Tuesday, November 13, 2007

AP Public School Contraceptive Poll Results

In a recent poll conducted by the Associated Press, prompted by a school board in Portland, Maine that voted to let a middle school health center provide students with full contraceptive services, results showed that 67% of parents approve of contraceptives being dispensed by public schools. 37% approved with the proviso that the student has a parent's consent and 30% approve under all circumstances. Another 30% does not approve of school-dispensed birth control.

Parents are almost evenly divided about whether the availability of birth control will prompt teens to become sexually active earlier, with a slight majority of 49% believing that it would not cause earlier intercourse and 46% believing that it would. People are also closely split over whether sex education and birth control are more effective than stressing morality and abstinence, with a 51 to 46 percent ratio in favor of sex education/birth control.

Minorities, older and lower-earning people were likeliest to prefer requiring parental consent, while those favoring no restriction tended to be younger and from cities or suburbs. People who wanted schools to provide no birth control at all were likelier to be white and higher-income earners.

Personally, I think it's a good idea. I think it's up to the school to provide factual information, and it's the parents' role to teach whatever moral beliefs they have on the subject.

It may seem to some that the school is undermining the parents' role by providing birth control, but history has shown us that all the exhortations in the world to be abstinent often lose out under the strength of teenage hormones. To allow teens access to birth control while at the same time telling them they should wait until they're married or at least adults isn't necessarily a mixed message. Rather, it's to say that one thing is their ideal, but we love you enough to give you the means to protect yourself if you choose not to or are unable to live up to our ideal.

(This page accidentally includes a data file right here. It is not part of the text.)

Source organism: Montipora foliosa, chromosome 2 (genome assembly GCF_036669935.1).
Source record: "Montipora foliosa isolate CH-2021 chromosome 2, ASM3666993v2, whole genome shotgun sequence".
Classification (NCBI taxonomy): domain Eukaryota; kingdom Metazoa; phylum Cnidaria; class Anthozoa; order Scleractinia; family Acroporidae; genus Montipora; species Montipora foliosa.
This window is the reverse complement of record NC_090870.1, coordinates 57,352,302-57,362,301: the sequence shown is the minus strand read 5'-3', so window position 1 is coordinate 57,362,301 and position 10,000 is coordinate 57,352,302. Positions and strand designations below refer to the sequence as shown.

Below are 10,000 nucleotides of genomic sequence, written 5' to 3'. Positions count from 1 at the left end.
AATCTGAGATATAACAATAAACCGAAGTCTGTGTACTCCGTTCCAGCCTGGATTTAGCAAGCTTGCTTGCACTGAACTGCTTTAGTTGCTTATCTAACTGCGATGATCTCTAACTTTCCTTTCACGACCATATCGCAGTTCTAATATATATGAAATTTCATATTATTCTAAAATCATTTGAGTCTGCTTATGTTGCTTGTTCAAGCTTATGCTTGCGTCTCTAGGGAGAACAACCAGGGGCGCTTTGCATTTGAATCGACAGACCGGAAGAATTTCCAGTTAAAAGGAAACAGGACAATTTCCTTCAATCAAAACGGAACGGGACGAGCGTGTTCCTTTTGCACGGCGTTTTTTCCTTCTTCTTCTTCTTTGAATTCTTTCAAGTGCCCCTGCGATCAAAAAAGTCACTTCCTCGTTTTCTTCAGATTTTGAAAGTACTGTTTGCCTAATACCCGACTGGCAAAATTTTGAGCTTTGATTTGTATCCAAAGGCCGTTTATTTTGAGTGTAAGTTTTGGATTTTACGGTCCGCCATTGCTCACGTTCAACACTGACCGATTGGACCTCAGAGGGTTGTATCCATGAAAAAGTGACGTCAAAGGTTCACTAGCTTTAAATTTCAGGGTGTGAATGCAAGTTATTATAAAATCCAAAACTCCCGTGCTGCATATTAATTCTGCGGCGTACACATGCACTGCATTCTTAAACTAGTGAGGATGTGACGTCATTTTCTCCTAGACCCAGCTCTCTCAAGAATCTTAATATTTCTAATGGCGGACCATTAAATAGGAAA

Indeed, I'm sure most parents would prefer their teens to take responsibility for their choices, even if it's not the choice they'd want them to make. It would be vastly preferable to them bringing a child into the world years before they're ready to be parents or to go through the heartache of giving a child up for adoption. And anti-abortion parents ought to believe that the responsible use of contraceptives is preferable to their daughter getting an abortion.

As for my son, because he went to middle and high school in a Bible Belt state, I didn't trust the sex ed classes to give him comprehensive information. I made sure that he learned the facts of life as soon as he became a teenager and the likelihood of him becoming sexually active became greater. I showed him how to use a condom and stressed to him that it was up to him to protect himself and not leave it up to his partner; that his partner could either be lackadaisical about it or worse, could manipulate him by getting pregnant on purpose. It apparently worked, because he's nearly 27 and hasn't slipped up yet. My son will become a father only when he is ready, which is how it should be.

And shouldn't that be what it's all about? Sex ed and access to birth control are about giving people the power to decide when and if they are going to become parents; it isn't primarily about morality. Our ethics and morality should predate our initiation into sexual activity, not be defined by it.


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